A few thoughts by John Nalivka: Trade and the Beef Industry | TSLN.com

A few thoughts by John Nalivka: Trade and the Beef Industry

During 2014, U.S. beef exports totaled 2.6 billion pounds and were 6 times (459 percent) greater than during 2004 when the U.S. lost its export business after BSE was discovered in a cow in Washington in December 23, 2003.

Even more notable is the value of those beef exports which was nearly 12 times greater in 2014 than 2004. This data may be impressive, but even more noteworthy is that the value of last year’s beef exports was 100 percent greater than it was in 2003, a year before we lost that export business. Furthermore, 2014 was not the banner year for beef exports in terms of volume. That year was 2011 when the U.S. shipped 2.8 billion pounds of beef to markets outside the U.S. Even though we exported 2 million lbs. less beef in 2014 than in 2011, the value of the 2014 shipments was 33 percent higher.

There is no doubt that trade is important to the U.S. beef industry and I emphasize trade, not just exports, but also imports. Trade is a two-way street. The U.S. Trade Representative is currently negotiating the Trans Pacific Partnership, a pact that includes 12 countries. At the same time, the U.S. Congress is debating Trade Promotion Authority or fast track authority for approving a trade agreement. Japan, Mexico, and Canada are included in the 12 countries and these three countries in 2014 purchased 57 percent of the U.S. beef exported.

While the TPP is negotiated, another important decision that will affect U.S. beef trade is also in play and that is the WTO decision expected on May 18th concerning the U.S. appeal regarding the Country of Origin Labeling (COOL) law. Since its creation in 2004, this law has changed numerous times as the U.S. has appealed to the WTO concerning COOL’s non-compliance with international trade law. In the last complaint, Canada and Mexico have threatened the U.S. with retaliatory tariffs if the U.S. persists in violating world trade rules. Canada’s list of retaliatory tariffs include cattle, hogs, beef, pork, cheese, apples, cherries, rice, prepared meals, and many more food items as well as non-food items including office furniture, and mattresses. No big deal? Canada buys 14 percent of the beef we export and that beef represented 16 percent of our total beef export value.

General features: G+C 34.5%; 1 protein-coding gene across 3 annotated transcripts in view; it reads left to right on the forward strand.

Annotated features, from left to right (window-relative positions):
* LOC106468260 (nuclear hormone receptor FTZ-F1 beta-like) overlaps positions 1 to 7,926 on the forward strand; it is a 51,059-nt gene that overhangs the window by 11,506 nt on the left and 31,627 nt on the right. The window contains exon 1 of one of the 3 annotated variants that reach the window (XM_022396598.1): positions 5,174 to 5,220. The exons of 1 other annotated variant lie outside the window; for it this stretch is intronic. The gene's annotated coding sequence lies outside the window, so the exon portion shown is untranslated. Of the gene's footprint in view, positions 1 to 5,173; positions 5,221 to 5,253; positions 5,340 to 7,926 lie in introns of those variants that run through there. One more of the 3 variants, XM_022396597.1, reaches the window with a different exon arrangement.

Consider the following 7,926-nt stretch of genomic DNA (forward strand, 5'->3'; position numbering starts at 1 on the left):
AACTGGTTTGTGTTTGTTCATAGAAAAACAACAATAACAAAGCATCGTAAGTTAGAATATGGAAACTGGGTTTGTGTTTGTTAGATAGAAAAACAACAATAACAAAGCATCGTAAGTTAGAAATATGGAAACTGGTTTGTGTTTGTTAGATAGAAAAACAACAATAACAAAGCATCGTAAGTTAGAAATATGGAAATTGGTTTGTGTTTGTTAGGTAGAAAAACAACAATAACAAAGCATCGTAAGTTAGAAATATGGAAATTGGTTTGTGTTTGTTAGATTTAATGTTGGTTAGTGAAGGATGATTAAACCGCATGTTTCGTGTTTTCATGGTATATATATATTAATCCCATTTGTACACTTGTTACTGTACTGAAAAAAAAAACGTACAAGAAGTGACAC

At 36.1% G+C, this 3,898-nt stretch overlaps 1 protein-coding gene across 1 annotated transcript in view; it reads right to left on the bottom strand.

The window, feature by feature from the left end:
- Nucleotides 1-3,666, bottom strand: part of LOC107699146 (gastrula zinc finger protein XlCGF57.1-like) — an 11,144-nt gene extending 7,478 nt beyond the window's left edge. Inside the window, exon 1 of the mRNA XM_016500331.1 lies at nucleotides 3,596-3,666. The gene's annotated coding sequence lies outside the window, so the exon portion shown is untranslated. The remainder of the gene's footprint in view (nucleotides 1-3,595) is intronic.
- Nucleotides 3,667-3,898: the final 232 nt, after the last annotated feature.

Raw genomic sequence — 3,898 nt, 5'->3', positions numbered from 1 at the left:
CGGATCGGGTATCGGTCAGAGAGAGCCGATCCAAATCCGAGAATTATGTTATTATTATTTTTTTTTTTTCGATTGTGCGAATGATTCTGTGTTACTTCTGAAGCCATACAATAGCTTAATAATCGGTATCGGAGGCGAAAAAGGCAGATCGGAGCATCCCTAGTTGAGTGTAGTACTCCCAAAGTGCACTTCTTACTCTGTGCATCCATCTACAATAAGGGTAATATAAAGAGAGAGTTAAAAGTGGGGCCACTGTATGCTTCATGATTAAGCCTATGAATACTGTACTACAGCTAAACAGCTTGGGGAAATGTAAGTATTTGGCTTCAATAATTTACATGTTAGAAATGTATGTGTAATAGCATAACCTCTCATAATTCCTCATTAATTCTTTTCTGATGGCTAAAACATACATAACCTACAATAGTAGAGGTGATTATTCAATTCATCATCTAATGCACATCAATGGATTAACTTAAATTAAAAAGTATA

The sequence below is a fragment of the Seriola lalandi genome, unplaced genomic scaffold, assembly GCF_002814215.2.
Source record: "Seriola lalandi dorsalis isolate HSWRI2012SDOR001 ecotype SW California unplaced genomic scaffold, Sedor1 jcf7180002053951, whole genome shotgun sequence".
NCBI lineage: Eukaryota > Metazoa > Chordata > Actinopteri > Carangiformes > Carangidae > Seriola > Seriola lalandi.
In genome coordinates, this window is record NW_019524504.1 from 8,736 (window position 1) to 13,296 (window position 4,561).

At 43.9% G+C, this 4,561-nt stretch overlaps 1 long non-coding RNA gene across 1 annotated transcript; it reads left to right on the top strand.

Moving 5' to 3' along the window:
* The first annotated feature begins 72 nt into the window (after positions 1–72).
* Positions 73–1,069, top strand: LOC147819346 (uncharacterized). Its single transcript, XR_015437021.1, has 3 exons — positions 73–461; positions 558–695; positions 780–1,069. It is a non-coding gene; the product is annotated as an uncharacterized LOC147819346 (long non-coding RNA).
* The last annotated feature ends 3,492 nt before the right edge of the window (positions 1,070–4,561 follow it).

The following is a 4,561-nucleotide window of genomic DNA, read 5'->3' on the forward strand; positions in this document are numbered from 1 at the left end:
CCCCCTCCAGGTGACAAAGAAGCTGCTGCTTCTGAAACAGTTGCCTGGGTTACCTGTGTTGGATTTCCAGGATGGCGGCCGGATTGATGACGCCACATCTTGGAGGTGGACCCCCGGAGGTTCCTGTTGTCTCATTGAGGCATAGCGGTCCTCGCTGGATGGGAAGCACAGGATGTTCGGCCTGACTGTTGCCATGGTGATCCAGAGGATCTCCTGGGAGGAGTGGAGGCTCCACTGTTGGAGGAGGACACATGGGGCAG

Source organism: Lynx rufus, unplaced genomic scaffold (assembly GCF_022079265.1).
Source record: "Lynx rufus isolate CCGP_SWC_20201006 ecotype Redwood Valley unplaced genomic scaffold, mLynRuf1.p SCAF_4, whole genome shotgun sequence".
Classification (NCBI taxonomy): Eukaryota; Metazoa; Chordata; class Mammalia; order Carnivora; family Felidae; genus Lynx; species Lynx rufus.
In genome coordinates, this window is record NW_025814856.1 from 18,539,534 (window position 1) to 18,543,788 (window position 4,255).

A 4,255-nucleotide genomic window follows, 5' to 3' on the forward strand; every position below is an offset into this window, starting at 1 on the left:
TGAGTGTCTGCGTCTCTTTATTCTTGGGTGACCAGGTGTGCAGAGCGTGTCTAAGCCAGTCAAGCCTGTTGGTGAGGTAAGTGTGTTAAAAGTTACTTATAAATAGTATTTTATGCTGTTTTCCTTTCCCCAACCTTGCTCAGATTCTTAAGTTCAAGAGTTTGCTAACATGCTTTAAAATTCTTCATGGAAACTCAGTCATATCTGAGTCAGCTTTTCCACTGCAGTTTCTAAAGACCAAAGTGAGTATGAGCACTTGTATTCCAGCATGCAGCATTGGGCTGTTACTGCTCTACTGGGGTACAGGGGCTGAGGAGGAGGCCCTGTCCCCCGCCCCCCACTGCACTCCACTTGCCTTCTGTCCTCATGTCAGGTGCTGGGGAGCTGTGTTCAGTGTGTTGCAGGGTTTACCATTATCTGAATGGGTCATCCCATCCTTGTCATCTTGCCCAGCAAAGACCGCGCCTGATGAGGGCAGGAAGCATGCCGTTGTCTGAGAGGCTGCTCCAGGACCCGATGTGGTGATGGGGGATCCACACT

The politics are at play as if that were any big surprise, but fundamentally, both TPP and TPA will benefit the beef industry (actually, the U.S. red meat and poultry industries) across the entire supply chain.

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